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Video transcript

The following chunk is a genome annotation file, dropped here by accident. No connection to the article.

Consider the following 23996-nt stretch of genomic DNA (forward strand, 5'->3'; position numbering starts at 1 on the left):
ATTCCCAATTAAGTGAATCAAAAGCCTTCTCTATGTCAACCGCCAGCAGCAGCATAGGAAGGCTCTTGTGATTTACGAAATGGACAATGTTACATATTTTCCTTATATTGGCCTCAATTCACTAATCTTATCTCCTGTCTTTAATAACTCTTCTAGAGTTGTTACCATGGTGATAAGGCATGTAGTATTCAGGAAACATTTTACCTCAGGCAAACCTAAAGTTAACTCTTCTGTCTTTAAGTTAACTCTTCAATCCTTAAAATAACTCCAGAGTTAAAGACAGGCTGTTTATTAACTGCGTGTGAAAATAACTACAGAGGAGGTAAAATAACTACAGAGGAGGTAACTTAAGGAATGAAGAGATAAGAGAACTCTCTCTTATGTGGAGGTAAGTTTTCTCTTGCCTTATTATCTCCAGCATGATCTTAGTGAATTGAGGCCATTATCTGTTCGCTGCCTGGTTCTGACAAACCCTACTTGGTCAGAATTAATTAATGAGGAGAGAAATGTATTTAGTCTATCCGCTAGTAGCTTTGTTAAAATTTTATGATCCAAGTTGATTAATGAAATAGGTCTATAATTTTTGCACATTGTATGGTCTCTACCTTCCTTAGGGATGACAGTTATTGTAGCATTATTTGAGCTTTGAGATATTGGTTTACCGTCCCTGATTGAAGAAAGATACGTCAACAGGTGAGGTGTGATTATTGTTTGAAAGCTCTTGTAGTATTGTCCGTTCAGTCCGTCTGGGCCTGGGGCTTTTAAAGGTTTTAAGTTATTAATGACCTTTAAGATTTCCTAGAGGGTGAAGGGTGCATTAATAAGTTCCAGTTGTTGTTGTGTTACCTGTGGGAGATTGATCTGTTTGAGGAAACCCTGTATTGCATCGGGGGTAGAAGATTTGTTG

hi it's mr. Andersen and welcome to biology essentials video 47 this is on ecosystems and we happen to live next to one of the most famous ecosystems on the planet that's the Greater Yellowstone Ecosystem so we live a ride here in Bozeman which is about 60 miles north as a crow flies from Yellowstone National Park and so when we're talking about ecosystems we should figure out where an ecology what level were at so remember Bob Expo is biosphere biome ecosystem community population organism and so basically what is an ecosystem an ecosystem is going to be on all of the biotic and abiotic characteristics in an area and so yellowstone park was founded in 1872 and it was mostly founded to protect these geothermal features and so if we what are what is most famous would probably yell Old Faithful which is about right here but Yellowstone is situated on this giant Yellowstone Caldera which is kind of like that and so when they establish Yellowstone Park they establish it just to protect on the geothermal features so the hot springs the boiling mud and all of that but what they ended up doing luckily is preserving one of the most pristine ecosystems on our planet and so yellowstone part if i look over on this map if i were to trace it it's about right here so this is right on the corner of wyoming and goes into mind montana and idaho toe over here but if you look at around here there's all these national forests and so we eventually have this giant ecosystem which is kind of in this brownish area they didn't really start talking about it as an ecosystem until the 1970s when they were studying grizzly bears and they found that grizzly bears bears were in trouble but this was kind of where they ranged so this was their their range but you can see over here that we're not sure what what an actual ecosystem is how big it is and how big we should make that what's interesting is that this is all a national park and these are national forests around it but once we move out into here we're moving into private land and so there's an interesting kind of conflict that comes up when we move from national land to land that's actually owned by people on the wildlife isn't but the land surely is and so it's a hard thing to maintain but even with all of that Greater Yellowstone Ecosystem is the most pristine ecosystem in the northern latitudes especially in North America that we have so it's pretty cool it's nice to live right next door um so basically in this podcast I'm going to talk about ecosystems and how they're affected by their environment remember they get energy from the Sun but the matter has to be recycled and so the combination of energy coming in and then the matter especially carbon being recycled we come to a new term here that's called primary productivity so depending on where you are on the planet you have either a high level or a low level of primary productivity basically what that is is the producers in an area it's how much biomass they're laying down as a result of that we have these very complex reactions and so those are called food chains basically a feeding chain and if we get more complex that's called a food web but remember every organism that's living in an ecosystem is adapted to that environment and those specific constraints now sometimes there will be impacts on a ecosystem and so those impacts can be biotic or abiotic remember they could be living or nonliving but basically what that does is create competition and so all populations are limited by the amount of availability of these resources that they have and so eventually all populations will undergo logistic growth now if we think let things run naturally they tend to fit a regular balance or find a find an equilibrium but lots of times humans will make changes and those changes can have very quick impacts on an ecosystem and sometimes can lead to extinctions and so let's get started let's first start by defining what primary productivity is primary productivity as I mentioned just a second ago is how much livable mass is being laid down by all the producers in an area remember the producers are going to be those things that do photosynthesis and so they're using energy and then they're weaving matter together to make life and so if we look on our planet we find here in the ocean we're going to have this is measuring the amount of chlorophyll a we're going to have a higher primary productivity here and here then we are right at the equator and that has to do with the currents in the ocean so we need nutrients and we also need availability of light obviously in the Sahara we're not going to have a lot of primary productivity but we're going to have more as we move up into this area the coniferous forests or for sure in the rainforest and so what do we measure primary productivity in well it's grams of carbon per meter squared per year in other words if we were to go out in this Prairie and mark 1 meter so we'll say 1 meter area like that in one year it's the amount of carbon that would be added now how is that carbon being added we're taking in carbon dioxide from the atmosphere we're using light from the Sun and then we're making it into livable material and so it's easy to measure in an area like this just put a quadrant down and measure that sometimes it's harder if you're in a and this would be a terrestrial area or an ecosystem this would be an aquatic area so when you're in water lots of times it's harder to measure the the matter that's being created so sometimes we'll measure the gases that are being produced so we can look at the oxygen that's being produced in an aquatic environment so right here we're going to have higher levels of oxygen being created because the producers are taking that carbon dioxide and making it into a derp so primary productivity is going to be just a measure of how much life can be created in an area on food chains measure where this life goes and so if we start here on the on the right side I've got what are called trophic levels and so we should define what a trophic level is first trophic just means an eating level and so the lowest level trophic level one we call that are going to be producers and so if we're looking at a food chain here in Lake Ontario what are the producers going to be out in this lake it's mostly going to be algae so what they're doing is converting energy from the Sun into livable material and so we would call this trophic level one or sometimes we call these producers okay so if we go to the next level next level trophic level two these are going to be consumers and so consumers remember can't make their own food they have to get their food from somewhere else and so if we were to do a food chain the food chain is going to go like that now that arrow you should get used to the arrow is always going to go from what's eatin to what eats it and the way I remember this is if you look at the head of the arrow it's like the mouth so it's like the mouth of pac-man and so whatever is eating is going to be on this side of the arrow and whatever is eaten is going to be on that side of the earth so now we go to the third level third level is going to be we call these second level consumers but those are going to feed on these organisms so algae is eaten by alpha pods which are a little crustacean those are fed on on by rainbow smelt and then if we were to go one more level then we get to the level of chinook salmon so this would be the fourth trophic level or we call this a first second third level consumer now this is a food chain food chains are linear they go from what's eatin to what eats it to what eats that to what eats that so it just goes in one direction but you can imagine that there's a lot more food chains in Lake Ontario than the one that I've just drawn here and so if we were to add the other food chains now we get what's called a food web a food web is going to show all the connections not only this one two amphipods to rainbow smell to chinook salmon which i think we're actually introduced into Lake Ontario but it's also going to show the flow of perch to wawa it's going to show all these interactions and in any ecosystem this is a fairly simple food web is just showing the major ones obviously if we were to include all the different types of algae this would be a massive food web and so in an ecosystem there's all these connections between the organisms and and and it's pretty pretty detailed now each of those have adaptations that will allow them to live where they are in other words the green algae are adapted to this kind of an environment same with the diatoms okay next thing I need to talk about is growth and we've mentioned this when we talked about communities and how populations grow in general all growth is going to be exponential so if we were to go with handful pods they're going to create more info pods and eventually we get exponential growth I could do a color that you could actually see so we get exponential growth like that but the problem is as you start to grow their start to be limiting factors pretty soon you're too crowded there's not enough food there's competition there's also going to just be drought there's going to be meteorological geological changes that can limit that growth and so all growth will eventually become logistic in other words it's eventually going to reach what we call a limit in science we call that k or k stands for carrying capacity so capacity Aaron capacity is going to be the maximum level that in ecosystems can support of a specific population now it's not going to be linear like this this is just using a mathematical representation obviously populations are going to bounce up and down and they're going to bounce up and down on this carrying capacity but in general all populations will undergo to that let's look at some real populations so wolves were reintroduced into Yellowstone Park in 1995 so they put some packs there this is actually a picture of one of the first wolves coming out of the enclosure they brought them from Canada and they left them in an enclosure for months if I remember because they didn't want them just to run back to Canada so they eventually release them and let's look at what their population has grown so blue is all the wolves in Yellowstone Park and then the other two bars are just in different areas but if we look at the population growth population growth as varied a little bit but it's gone up and down and up and down and up and so what's it doing well you can see that this part was more exponential growth and now it's approaching what's called logistic growth in other words there are so there's just a certain number of wolves that you can actually support yellowstone part if we were to draw in what the k value is i would say k value and so far it looks like right about here maybe around 140 hundred and fifty wolves at Yellowstone Park can support now those wolves are moving outside of the park as well yeah there's competition that happens then so this is the same thing here is that growth of wolves so the wolves are going to be on this side so their population went up they've gone down up down it'll probably go up so it's just going like that so on this side we've graphed the wolves but let's look at what has happened at the El population so the elk population is going to be listed on the other side something like eighty-seven percent of what wolves eat our elk so these are two are linked together they eat bison the moves they eat a lot of different things but in general they're mostly eating elk and so if we look at what's happened to the elk population during this time the elk population started at around this is in the northern area of Yellowstone Park started around 16,000 but it's steadily dropped off ok so now it's down to who knows 5,000 elk maybe in 2011 so what's what pressure is that going to put on wolves well now there's not a lot of food to eat and so the wolf population is going to drop off as the wolf population drops off they're going to feed on less elk and so there's probably going to be this predator-prey relationship between the two where the elk population will start to make a comeback it'll drop off like that and then if we look at the wolf population wolf population is going to follow that as well and so we reach what's called a equilibrium now this is great for wolves not great if you're in elk hunter in Montana because the population has gone from 16,000 down to like 5,000 so as they move out of Yellowstone Park as wolves move into that area that's private like I mentioned at the beginning and they're there get to be real human issues and impacts with that last thing that I want to talk about relates to humans then so humans can have huge impacts on an ecosystem and not knowingly we can make big changes so let me tell you the story of the white Park pine whitebark pine is going to be found in Yellowstone Park if we look at where it is here's here's present-day whitebark pine so it's usually going to be found in higher areas but basically it's a sturdy kind of a pine it can you can deal with lots of snow and really cold temperatures but they'll produce a pine nuts during the year and those pine nuts are gathered up by squirrels so the squirrels love to grab the pine nuts they dig and create these mittens are which are just like a stash of a bunch of these pine nuts they'll feed on those during the winter but sometimes they forget where they are and a lot of the time those mittens our mittens I think midd ENS are rated by grizzly bears so grizzly bears will move up into these areas and they'll raid these mittens and so it's a big part of their food supply before they start to hide in the winter and so what's happening well global warming so changes to the global climate or climate change is creating warming conditions in Yellowstone Park and this is progresses projections of what will happen to the whitebark pine population if we just get a moderate increase in temperature they can't deal with that and so the whitebark pine is going to drop off as a result of that squirrels aren't going to have any nuts that they can actually stash Grizzlies aren't going to have that and so you can see that this food chain um is tied to the environment tie it into the in this case it's going to be the overall temperature and so human impacts are so fast so global climate change is so fast that it forces pressure on all the species within that ecosystem in all those connections a lot of the ones we don't even know and so that's ecosystems they're really delicate they also have feedback loops that kind of maintain that equilibrium but I hope that's helpful